Mike Collier in Riga -
When the European Bank of Reconstruction and Development (EBRD) announced its latest investment in Central and Eastern Europe on April 7, it caused a few champagne corks to pop in the Latvian capital - even if, in these austere times, it was just the €3-a-bottle sickly sweet fizz that passes for "Rigas Å ampanietis."
By choosing to buy a quarter stake in Parex Bank for €84m (plus a €22m subordinated loan), the EBRD gave a huge boost to the credibility of both Parex and its new chairman, Nils Melngailis, who has managed to take the local bank from the edge of collapse to relative stability in just four months, even while the general economic situation in the embattled Baltic state has continued to deteriorate.
"It's important to have an institutional investor and someone who either directly or indirectly can help us get to funding, because the reason any potential buyers are having trouble considering acquisitions is because they're having funding problems themselves," Melngailis tells bne.
The EBRD's stated aim is to sell Parex back to the private sector in the future, but Melngailis is wary about naming a date. "A sale might take some time. Possibly this year, but our main goal is to stabilise the bank, which we have largely done. Now we have to get back to growth, and then we can look at some potential transactions in the autumn if the market recovers," he says.
Few could have envisaged such a turnaround when Melngailis was appointed in late 2008. Parex's rapid decline and fall from flashy bank for the nouveau riche to throwing itself on the charity of the state was a national embarrassment, seeming to symbolise everything that was wrong about Latvia's reckless "fat years," to use the words of former Prime Minister Aigars Kalvitis.
Even Melngailis must have had his doubts. He was a central figure in the abortive privatisation of Latvian mobile phone company LMT and ended up being made a scapegoat for the gadfly policies of the Latvian government at the time after setting up what looked like a credible deal.
But the EBRD investment is just the latest in a series of smaller, but no less significant, battles that Melngailis has won since taking over at Parex. Crucially, he managed to work out a new repayment plan for $1bn worth of syndicated loans that were due this year, winning an extra two years to pay up from a syndicate of 60 international lenders. You don't manage such a feat without first-class negotiation skills. Parex is attempting a similar feat with its bondholders and Melngailis is optimistic about winning their support. "In the end, the bondholders' main concern is that the bank survives and all the news over the last month has been very positive, so I don't see why those bondholders couldn't hold those bonds to maturity," he says.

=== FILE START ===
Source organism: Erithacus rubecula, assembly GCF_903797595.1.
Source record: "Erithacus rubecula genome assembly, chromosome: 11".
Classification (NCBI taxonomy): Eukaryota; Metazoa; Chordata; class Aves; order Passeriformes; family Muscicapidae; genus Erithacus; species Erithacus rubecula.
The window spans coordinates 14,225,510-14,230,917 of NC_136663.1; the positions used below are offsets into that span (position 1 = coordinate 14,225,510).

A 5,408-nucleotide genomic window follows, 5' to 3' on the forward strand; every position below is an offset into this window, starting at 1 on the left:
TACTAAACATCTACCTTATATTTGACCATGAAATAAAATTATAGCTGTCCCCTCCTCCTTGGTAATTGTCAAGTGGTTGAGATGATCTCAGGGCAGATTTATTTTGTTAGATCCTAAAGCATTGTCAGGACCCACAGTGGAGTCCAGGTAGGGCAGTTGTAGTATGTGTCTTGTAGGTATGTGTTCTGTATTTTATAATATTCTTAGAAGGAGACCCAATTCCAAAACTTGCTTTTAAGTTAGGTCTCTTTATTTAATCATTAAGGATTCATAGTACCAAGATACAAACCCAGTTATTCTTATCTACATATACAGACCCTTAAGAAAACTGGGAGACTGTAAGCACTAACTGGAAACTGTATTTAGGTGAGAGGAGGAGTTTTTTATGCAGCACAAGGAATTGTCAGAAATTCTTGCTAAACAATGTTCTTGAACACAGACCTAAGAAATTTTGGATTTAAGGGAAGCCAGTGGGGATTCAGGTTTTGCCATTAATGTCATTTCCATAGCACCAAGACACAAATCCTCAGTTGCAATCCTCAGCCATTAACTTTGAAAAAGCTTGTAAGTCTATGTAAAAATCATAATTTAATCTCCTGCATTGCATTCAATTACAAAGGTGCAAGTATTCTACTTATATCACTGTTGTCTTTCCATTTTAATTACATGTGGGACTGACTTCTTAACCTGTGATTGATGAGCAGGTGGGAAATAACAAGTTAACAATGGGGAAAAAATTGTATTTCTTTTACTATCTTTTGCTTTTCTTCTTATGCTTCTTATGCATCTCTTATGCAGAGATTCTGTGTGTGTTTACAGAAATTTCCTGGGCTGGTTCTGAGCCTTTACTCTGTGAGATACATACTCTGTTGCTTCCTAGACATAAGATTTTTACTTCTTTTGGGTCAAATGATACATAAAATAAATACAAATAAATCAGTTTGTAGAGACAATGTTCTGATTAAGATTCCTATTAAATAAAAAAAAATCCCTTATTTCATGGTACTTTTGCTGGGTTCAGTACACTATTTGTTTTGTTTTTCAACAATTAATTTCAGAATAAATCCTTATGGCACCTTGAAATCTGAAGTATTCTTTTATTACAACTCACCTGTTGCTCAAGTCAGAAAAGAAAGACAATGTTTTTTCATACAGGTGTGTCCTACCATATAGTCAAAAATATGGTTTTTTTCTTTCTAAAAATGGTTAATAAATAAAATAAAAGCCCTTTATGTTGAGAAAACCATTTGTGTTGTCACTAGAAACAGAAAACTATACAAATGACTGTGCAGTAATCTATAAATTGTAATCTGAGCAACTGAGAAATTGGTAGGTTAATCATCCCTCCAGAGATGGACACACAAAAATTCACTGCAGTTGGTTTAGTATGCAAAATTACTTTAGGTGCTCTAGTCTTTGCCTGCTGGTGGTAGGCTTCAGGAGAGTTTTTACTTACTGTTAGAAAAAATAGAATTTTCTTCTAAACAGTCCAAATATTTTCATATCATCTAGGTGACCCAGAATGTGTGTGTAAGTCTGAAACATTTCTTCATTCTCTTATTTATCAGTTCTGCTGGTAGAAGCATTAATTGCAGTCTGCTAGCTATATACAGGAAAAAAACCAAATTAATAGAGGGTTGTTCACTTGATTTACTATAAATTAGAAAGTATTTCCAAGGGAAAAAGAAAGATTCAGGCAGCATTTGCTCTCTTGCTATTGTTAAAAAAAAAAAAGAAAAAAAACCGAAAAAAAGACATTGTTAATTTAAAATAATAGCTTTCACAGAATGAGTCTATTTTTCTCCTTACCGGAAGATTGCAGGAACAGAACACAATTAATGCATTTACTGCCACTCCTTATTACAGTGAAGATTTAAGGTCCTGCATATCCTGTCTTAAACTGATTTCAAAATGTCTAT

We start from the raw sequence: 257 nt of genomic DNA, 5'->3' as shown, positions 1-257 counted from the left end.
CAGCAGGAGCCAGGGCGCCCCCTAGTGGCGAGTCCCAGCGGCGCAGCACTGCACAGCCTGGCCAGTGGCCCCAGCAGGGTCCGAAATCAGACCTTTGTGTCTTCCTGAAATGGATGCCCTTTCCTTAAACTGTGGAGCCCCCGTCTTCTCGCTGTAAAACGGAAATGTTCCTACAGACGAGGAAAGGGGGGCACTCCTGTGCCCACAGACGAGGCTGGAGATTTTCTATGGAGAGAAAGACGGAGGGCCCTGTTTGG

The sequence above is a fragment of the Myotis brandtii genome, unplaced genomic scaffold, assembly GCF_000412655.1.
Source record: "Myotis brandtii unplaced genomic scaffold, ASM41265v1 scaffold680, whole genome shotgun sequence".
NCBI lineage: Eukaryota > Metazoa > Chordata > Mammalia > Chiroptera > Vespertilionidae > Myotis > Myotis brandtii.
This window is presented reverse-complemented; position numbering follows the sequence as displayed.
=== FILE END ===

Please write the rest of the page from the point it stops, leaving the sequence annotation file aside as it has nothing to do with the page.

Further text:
Perhaps just as importantly, Melngailis has overseen a noticeable shake-up in Parex's communications policy. Unlike his reclusive predecessor Valery Kargin, Melngailis holds regular press briefings - and the fact that he speaks Latvian rather than Russian during them helps with the image of Latvia as a local bank.
He's also got some interesting ideas on how to use Parex's assets, including its well-regarded Parex Asset Management subsidiary. "We see PAM as a very big competitive advantage," Melngailis says. "The asset management and investment banking and advisory businesses are the strongest in the Baltic countries and these are both resources we could use for our restructuring, and particularly for clients who are in trouble.
"There won't be lots of M&A transactions like there have been for the last six years, but we do have a lot of large enterprises where we can use analysts and fundraisers to help raise equity and finance, so we'll definitely be getting into that area," he says. "Our first review of all the assets at Parex led to the conclusion that we don't see any assets that are costing us a great deal. In today's market when asset prices are depressed, we're certainly going to maintain a 'hold' strategy for all of our assets as long as we can."
More than one prominent local figure has told bne that Melngailis is probably "the best businessman in the Baltics." With that in mind, maybe they'll be cracking open the Carlsberg at Parex's head office rather than the champagne.
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